Casino ★★★★★

"Your people will never understand the way it works out here. You're all just our guests."

In a filmography of overwhelming sensory reflections of the perspectives of existentially trapped characters, Casino is maybe Scorsese's most claustrophobic. Its protagonist is a mirthless bookie whose ruthless collection of money is an end unto itself, bringing no joy but only a deeper commitment to clinging to his hoard. Richardson's cinematography, all overexposed lighting and ProMist filters, simultaneously embodies the heightened glitz of Vegas, the altered states of coke benders, and interrogation-lamp scrutiny of both the casino overseers and, eventually, the feds. This is a frequently hilarious film, every bit as snappy as Goodfellas, but if Goodfellas is a comic epic about small-timers mistaking their brutish mastery of their domain for power, Casino is an insular, cramped tragedy about a man leading an empire who acts like a small-time hustler, ironically fucking up the moment he actually exercises the power he wields.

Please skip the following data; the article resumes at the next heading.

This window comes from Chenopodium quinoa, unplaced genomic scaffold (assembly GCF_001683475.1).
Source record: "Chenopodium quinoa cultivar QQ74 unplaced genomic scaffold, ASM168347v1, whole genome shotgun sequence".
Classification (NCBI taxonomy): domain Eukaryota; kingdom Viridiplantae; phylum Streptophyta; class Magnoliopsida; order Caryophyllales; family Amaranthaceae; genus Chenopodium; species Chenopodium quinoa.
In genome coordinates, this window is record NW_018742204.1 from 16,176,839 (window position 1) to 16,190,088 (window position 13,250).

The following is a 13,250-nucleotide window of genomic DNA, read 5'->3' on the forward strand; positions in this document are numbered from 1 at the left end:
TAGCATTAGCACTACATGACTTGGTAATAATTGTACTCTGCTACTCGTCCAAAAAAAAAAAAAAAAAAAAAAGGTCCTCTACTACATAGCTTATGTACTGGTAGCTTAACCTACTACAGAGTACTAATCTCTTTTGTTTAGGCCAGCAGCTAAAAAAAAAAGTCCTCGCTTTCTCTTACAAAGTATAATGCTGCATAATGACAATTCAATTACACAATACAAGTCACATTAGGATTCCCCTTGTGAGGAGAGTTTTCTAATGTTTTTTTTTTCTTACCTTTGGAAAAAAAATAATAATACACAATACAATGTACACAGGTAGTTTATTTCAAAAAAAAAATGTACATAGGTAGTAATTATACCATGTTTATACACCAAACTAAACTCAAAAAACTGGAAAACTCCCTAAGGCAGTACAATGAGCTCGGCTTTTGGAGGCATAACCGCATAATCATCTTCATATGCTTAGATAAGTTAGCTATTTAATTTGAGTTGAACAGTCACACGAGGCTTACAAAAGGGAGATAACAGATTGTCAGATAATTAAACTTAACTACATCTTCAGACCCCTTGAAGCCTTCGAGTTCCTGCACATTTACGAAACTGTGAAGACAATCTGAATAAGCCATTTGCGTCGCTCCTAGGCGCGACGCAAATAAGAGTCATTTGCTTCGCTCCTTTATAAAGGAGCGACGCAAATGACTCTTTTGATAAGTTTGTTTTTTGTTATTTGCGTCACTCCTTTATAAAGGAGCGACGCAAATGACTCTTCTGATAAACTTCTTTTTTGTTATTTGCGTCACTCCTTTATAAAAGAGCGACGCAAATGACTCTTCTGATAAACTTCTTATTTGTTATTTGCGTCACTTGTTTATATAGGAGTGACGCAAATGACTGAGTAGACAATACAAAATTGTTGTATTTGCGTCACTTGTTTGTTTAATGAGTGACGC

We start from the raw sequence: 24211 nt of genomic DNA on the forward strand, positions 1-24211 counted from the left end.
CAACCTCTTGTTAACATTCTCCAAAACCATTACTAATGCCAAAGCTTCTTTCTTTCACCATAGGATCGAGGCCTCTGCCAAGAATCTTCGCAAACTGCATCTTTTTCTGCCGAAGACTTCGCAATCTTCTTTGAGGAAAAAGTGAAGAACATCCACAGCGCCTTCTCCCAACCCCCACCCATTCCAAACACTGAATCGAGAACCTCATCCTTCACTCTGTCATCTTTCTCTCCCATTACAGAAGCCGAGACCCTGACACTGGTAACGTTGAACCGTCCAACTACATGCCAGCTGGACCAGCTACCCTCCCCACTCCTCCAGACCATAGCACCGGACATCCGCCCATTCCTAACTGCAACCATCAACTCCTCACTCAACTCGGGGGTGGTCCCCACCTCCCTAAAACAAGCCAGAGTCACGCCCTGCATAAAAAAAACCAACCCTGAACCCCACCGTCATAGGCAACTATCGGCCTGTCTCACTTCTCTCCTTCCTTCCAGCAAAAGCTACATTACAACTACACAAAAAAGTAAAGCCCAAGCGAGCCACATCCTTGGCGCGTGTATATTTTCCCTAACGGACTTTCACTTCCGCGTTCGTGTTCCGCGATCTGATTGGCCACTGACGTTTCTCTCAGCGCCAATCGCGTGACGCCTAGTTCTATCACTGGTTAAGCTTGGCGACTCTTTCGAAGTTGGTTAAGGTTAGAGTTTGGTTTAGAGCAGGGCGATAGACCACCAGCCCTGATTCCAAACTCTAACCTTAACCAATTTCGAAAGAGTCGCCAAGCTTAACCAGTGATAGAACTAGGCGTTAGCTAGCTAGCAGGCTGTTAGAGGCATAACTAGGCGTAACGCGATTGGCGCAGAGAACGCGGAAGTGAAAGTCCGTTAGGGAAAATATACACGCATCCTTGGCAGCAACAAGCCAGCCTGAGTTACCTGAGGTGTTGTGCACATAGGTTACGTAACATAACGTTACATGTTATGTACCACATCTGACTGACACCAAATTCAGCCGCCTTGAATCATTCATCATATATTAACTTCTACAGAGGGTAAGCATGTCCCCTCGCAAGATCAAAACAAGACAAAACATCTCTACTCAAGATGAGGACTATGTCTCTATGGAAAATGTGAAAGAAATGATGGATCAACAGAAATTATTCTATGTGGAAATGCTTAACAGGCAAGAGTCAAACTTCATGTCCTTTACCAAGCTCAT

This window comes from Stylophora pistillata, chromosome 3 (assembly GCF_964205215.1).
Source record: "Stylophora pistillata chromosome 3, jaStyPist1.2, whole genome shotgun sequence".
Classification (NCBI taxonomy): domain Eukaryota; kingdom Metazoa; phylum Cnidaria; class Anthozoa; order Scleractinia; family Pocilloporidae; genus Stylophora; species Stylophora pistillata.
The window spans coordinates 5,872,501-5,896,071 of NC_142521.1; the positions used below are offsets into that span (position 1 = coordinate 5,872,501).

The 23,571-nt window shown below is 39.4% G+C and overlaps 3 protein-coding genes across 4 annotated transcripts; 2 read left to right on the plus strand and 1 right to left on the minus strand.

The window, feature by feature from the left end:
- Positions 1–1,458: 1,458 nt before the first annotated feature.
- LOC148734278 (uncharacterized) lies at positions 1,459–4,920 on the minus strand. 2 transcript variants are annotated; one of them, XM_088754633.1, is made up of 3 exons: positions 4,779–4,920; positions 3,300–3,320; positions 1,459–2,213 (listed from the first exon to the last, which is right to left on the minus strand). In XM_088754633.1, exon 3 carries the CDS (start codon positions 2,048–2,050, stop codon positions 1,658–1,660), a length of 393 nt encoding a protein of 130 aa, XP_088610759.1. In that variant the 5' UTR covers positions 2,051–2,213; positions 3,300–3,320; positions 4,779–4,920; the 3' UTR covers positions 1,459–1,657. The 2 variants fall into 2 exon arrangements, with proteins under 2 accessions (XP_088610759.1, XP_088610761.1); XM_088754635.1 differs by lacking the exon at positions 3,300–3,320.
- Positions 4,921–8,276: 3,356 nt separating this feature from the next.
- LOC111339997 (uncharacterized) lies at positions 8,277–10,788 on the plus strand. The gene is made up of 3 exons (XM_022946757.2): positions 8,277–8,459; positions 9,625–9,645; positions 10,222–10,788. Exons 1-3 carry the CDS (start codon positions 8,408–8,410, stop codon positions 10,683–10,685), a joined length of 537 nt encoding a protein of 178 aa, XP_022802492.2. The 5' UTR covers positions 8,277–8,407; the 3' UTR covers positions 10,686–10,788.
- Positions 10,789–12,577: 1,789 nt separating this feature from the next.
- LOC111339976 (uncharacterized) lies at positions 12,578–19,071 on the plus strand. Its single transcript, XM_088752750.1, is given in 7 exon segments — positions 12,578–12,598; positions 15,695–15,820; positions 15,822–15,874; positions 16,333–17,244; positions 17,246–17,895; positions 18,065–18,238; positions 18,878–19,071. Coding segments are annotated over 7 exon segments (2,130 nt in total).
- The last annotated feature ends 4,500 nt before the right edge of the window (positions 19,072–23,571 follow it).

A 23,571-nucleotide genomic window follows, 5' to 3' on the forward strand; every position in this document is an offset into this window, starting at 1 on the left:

The coda, of the mob-controlled Vegas literally detonated by big business selling shit bonds to pay for their corporate takeover of the town (an eerie precursor to the recklessness leading to the financial collapse) is one of the bleakest things in Scorese's oeuvre. Only corporate America can make the Mafia look friendly and personable. As for Rothstein, he ends up right where he started, yet where Henry Hill must soberly reckon with his humiliation, Sam unsettingly looks just as comfortable running odds for retirees as he did setting the standard for Sin City.

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